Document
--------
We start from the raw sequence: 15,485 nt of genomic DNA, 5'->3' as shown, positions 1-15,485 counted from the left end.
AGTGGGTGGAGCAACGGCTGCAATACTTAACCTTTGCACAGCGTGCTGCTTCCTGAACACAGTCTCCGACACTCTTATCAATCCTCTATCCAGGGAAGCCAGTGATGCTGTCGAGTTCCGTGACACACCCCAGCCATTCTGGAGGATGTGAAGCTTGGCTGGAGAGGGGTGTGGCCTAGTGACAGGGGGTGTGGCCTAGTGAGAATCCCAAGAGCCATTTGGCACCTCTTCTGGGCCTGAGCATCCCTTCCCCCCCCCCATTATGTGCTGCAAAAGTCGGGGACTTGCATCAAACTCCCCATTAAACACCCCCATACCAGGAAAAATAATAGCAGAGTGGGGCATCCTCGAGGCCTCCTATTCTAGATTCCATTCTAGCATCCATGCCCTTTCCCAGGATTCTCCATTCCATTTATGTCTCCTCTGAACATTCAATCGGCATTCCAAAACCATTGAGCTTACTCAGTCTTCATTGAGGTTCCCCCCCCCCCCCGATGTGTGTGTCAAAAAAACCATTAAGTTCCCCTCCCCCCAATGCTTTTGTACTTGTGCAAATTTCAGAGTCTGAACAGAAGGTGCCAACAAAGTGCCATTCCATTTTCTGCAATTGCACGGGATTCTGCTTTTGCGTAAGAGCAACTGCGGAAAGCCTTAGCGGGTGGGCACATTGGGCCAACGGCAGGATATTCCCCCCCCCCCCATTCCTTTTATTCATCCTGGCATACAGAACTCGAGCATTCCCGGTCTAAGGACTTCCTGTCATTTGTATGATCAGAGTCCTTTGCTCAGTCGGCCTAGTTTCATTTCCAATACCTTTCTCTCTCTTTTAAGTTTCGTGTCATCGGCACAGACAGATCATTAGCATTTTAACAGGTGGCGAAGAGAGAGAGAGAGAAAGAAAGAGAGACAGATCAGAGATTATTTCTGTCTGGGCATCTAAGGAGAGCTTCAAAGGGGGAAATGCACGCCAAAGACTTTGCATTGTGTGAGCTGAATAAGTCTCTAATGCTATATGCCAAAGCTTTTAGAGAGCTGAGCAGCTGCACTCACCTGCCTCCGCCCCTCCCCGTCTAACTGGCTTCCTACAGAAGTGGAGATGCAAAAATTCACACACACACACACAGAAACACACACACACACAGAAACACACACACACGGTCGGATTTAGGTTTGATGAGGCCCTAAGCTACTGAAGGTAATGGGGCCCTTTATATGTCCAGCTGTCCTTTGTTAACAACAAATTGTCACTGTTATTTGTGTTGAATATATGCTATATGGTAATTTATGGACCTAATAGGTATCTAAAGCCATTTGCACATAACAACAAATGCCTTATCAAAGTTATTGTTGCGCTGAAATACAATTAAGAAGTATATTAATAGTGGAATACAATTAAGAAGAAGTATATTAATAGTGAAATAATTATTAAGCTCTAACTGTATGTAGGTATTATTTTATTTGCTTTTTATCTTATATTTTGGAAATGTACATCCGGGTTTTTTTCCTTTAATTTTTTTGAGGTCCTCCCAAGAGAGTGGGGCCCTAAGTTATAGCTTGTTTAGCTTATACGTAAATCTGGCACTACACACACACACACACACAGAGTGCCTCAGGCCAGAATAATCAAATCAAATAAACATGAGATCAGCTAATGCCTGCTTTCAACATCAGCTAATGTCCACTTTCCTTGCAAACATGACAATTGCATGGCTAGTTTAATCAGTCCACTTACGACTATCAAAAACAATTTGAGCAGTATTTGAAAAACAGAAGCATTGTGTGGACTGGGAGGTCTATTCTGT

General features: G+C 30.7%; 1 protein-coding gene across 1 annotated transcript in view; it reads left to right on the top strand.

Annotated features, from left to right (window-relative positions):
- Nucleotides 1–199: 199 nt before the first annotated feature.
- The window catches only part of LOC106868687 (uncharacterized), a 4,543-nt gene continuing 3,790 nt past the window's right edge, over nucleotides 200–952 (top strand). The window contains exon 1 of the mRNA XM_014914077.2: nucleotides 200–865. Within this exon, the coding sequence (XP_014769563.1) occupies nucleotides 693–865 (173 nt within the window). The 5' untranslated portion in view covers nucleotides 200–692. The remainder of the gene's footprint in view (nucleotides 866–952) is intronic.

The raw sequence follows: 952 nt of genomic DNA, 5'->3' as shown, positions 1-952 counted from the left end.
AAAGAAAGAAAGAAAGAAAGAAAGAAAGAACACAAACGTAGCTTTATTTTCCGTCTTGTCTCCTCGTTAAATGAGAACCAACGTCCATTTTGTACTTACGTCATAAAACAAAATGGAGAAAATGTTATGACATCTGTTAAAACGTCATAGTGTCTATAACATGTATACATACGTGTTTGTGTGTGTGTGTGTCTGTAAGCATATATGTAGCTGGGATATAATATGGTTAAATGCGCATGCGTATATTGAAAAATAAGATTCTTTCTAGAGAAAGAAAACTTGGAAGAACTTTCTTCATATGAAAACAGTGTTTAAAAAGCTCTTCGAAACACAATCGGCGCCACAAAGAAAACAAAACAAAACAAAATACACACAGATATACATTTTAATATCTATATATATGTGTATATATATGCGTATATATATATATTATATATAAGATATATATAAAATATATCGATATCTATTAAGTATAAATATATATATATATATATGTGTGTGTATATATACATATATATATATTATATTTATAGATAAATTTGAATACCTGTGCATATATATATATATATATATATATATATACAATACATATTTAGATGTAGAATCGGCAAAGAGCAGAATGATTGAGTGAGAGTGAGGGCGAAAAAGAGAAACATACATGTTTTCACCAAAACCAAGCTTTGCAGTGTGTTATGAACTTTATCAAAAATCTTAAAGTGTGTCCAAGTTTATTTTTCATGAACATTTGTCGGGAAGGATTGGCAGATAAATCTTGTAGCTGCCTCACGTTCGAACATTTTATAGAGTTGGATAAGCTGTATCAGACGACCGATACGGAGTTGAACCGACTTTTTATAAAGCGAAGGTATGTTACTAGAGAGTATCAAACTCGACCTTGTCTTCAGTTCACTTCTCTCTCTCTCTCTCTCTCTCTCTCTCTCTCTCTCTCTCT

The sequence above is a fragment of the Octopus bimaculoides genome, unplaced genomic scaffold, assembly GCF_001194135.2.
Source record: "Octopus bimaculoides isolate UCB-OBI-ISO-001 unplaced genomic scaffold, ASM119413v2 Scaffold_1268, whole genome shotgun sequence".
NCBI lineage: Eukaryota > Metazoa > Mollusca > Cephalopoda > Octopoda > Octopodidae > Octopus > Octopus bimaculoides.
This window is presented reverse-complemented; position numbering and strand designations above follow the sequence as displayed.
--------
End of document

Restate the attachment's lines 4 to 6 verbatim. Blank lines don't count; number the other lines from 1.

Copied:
Annotated features, from left to right (window-relative positions):
- Nucleotides 1–199: 199 nt before the first annotated feature.
- The window catches only part of LOC106868687 (uncharacterized), a 4,543-nt gene continuing 3,790 nt past the window's right edge, over nucleotides 200–952 (top strand). The window contains exon 1 of the mRNA XM_014914077.2: nucleotides 200–865. Within this exon, the coding sequence (XP_014769563.1) occupies nucleotides 693–865 (173 nt within the window). The 5' untranslated portion in view covers nucleotides 200–692. The remainder of the gene's footprint in view (nucleotides 866–952) is intronic.